Dyer or Janz? Your Guess Is as Good as Any.
This year’s Fresno mayoral race is breaking nearly all of the “political rules” built up since voters decided the city’s first “strong mayor” in 1996.
And that is creating an interesting — dare I say confounding? — situation heading to the March 3 primary.
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That’s the day Fresno City Councilman Miguel Arias and others launched an attack on mayoral candidate Jerry Dyer’s plan to address the homelessness crisis. To which Dyer responded with a bomb of his own: “What have they done? I will answer it for you. Nothing.”
Expect more fireworks the rest of the way.
Interestingly, Arias — who isn’t running for mayor —commanded the news conference and not Andrew Janz, who is the only other candidate in the field of seven with a real shot at succeeding Lee Brand.
The Trump Effect
As I said, this race is unlike any Fresno has seen. Credit that to a half-dozen things, including the Trump Effect of turning what officially are nonpartisan races into Democrat vs. Republican slugfests all over the country.
It’s a premature question. Your guess is as good as mine, your neighbor’s, or the pizza delivery guy’s.
Brand Is First Incumbent to say ‘No Mas’
For starters, Brand shattered the norm when he didn’t run for reelection. The rule has been win once and you’re good for eight years. (See Alan Autry and Ashley Swearengin). Safe to say, Brand found that being mayor isn’t all that it was cracked up to be.
With Brand exiting, history suggests this year’s mayoral ballot should include several members of the Fresno City Council.
Autry faced four — including Garry Bredefeld — in the 2000 election for the open mayoral seat. Swearengin, who succeeded the termed-out Autry, went against four councilmen — Henry T. Perea, Jerry Duncan, Tom Boyajian, and Mike Dages — in the 2008 primary.
This time, councilwoman Esmeralda Soria jumped in against Jim Costa for a congressional seat. And, her dais colleagues sat out the mayoral race. Dyer’s and Janz’s high name recognition probably had much to do with that.
Countering Dyer’s Obvious Advantages
But while Janz’s name is well known — thanks to the scare he threw into Rep. Devin Nunes in 2018 — he also is limited by his job (Fresno County violent crimes prosecutor) and his family situation (the arrival of a baby daughter) in how much time he spends on the campaign trail.
Meanwhile, Dyer, the newly retired police chief, is out there speaking, shaking hands, and attracting media attention. Throw in Dyer’s huge fundraising advantage, and how does Janz address these deficits?
In a poll conducted by GV Wire, Janz led Dyer, 47% to 45.2%, which was basically a dead heat given the survey’s plus-or-minus 4% margin of error.
More telling was this: Janz, a Democrat, was preferred by 83.3% of Democrats queried. Dyer, a Republican, was backed by 93% of GOP respondents. No party preference voters indicated 61.3% support for Janz and 22.8% for Dyer, with 15.8% undecided.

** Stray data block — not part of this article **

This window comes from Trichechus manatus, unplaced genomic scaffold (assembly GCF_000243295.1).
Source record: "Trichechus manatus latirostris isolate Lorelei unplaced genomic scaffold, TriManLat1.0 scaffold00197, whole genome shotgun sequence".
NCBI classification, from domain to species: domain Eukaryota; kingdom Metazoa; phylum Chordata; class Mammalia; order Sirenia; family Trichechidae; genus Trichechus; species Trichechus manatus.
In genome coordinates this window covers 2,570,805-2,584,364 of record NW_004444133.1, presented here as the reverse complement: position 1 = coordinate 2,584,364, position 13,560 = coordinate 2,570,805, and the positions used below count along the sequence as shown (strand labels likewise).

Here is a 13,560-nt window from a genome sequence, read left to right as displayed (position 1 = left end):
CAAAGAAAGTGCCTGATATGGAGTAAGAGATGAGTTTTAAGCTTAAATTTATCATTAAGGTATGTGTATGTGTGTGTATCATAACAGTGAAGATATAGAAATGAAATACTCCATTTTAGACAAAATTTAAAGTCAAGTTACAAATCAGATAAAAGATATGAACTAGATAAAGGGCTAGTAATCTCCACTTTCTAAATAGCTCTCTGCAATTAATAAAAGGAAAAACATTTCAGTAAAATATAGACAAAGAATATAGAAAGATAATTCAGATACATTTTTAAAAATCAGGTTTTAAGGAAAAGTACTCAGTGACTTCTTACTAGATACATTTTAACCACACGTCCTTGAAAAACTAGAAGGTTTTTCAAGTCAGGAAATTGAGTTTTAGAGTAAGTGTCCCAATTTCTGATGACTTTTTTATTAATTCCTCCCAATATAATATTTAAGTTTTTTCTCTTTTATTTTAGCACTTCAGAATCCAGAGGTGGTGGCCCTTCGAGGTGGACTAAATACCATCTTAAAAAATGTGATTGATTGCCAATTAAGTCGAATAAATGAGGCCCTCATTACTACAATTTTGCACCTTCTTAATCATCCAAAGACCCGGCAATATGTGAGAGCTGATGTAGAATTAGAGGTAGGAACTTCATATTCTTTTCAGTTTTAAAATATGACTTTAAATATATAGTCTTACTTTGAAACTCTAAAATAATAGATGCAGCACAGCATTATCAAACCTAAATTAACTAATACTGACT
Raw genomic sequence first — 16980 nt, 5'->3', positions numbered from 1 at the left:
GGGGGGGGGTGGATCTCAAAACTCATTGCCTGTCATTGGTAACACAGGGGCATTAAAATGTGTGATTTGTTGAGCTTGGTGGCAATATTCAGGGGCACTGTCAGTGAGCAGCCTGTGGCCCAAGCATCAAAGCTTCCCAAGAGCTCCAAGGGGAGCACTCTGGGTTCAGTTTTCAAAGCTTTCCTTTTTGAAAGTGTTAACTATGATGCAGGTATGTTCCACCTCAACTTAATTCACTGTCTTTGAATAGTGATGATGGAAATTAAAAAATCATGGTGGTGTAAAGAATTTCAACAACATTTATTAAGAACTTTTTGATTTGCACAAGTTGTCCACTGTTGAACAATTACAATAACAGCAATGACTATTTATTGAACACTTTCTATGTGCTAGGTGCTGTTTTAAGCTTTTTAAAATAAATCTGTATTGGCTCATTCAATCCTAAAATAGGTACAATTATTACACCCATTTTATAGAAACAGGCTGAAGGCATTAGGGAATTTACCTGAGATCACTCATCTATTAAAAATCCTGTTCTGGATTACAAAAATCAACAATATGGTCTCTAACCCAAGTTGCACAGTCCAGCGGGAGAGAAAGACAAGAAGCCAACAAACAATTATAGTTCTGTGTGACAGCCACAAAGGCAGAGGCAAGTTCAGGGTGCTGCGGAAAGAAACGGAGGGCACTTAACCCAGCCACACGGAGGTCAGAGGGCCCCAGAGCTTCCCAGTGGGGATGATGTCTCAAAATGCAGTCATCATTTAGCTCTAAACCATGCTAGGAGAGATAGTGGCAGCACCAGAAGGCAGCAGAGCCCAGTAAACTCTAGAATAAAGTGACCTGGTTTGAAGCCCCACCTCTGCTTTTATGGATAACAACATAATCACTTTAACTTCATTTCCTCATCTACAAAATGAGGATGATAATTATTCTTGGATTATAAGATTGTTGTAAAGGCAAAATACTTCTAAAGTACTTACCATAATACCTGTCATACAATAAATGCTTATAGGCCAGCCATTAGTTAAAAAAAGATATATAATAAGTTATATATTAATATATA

This suggests that many people are thinking to hell with this nonpartisan stuff, I’m voting for my party. That didn’t use to be the case in Fresno mayoral elections. By the way, the latest registration figures show Fresno with 254,693 voters — 42% Democrat, 27% Republican, and 25% no party preference.
Janz Has More Boots on the Ground
And while Dyer’s ads are all over TV, where Janz is noticeably absent, the same Democratic and social-justice grassroots volunteers that helped power Arias and Nelson Esparza to their council victories two years ago are out there in the neighborhoods working for Janz.
Trump, of course, will be the Republican nominee for president. But three Democratic presidential candidates have offices in Fresno — Bernie Sanders, Mike Bloomberg, Tom Steyer — and their teams will be harvesting ballots on their behalf. The more Democrats who vote, the better for Janz.
This election is Fresno County’s first under the California Voter’s Choice Act. Voters can mail ballots, drop them off in secured boxes placed around town, or vote in person at one of the “vote centers” that have supplanted neighborhood precincts. The centers will also be open for early voting, four to 11 days early depending on the location. You also can register to vote up to 8 p.m. on election day.
We know that Republicans are famously high-turnout voters. It’s one of the reasons why Fresno has had nothing but Republican strong mayors. But because Republicans are reliable voters, the GOP turnout increase under the new system figures to be smaller.
Will There Be a Run-off?
One of the big questions is whether Janz or Dyer can get 50%-plus-one vote and avoid a November run-off. That’s a tall hurdle with seven names on the ballot.
Good thing for both that Elliott Balch, chief operating officer of the Central Valley Community Foundation, pulled the plug on his campaign in August. He figured to capture about 15% of the vote, similar to how H Spees’ presence in the 2016 election sent Brand and Henry R. Perea to a runoff.
Richard B. Renteria is running. He got 2.52% of the vote in 2016. The Rev. Floyd Harris Jr. will draw support — especially from anti-Dyer voters. And Nickolas Wildstar may appeal to Libertarian Party members (he got 9.4% of the vote while finishing last in a 2018 Fullerton City Council election).
Then there’s Bill Gates, who has the same name as the world’s second-richest person. Fresno’s Bill Gates will get support from people dissatisfied with Dyer and Janz, disgusted with politics, or voting on a lark.
These other candidates could soak up 5% to 7% of the vote, and that means if Dyer and Janz run neck and neck, they’ll line up for a November rematch.
And, that my friends, has been the rule in the strong-mayor era when the incumbent doesn’t run.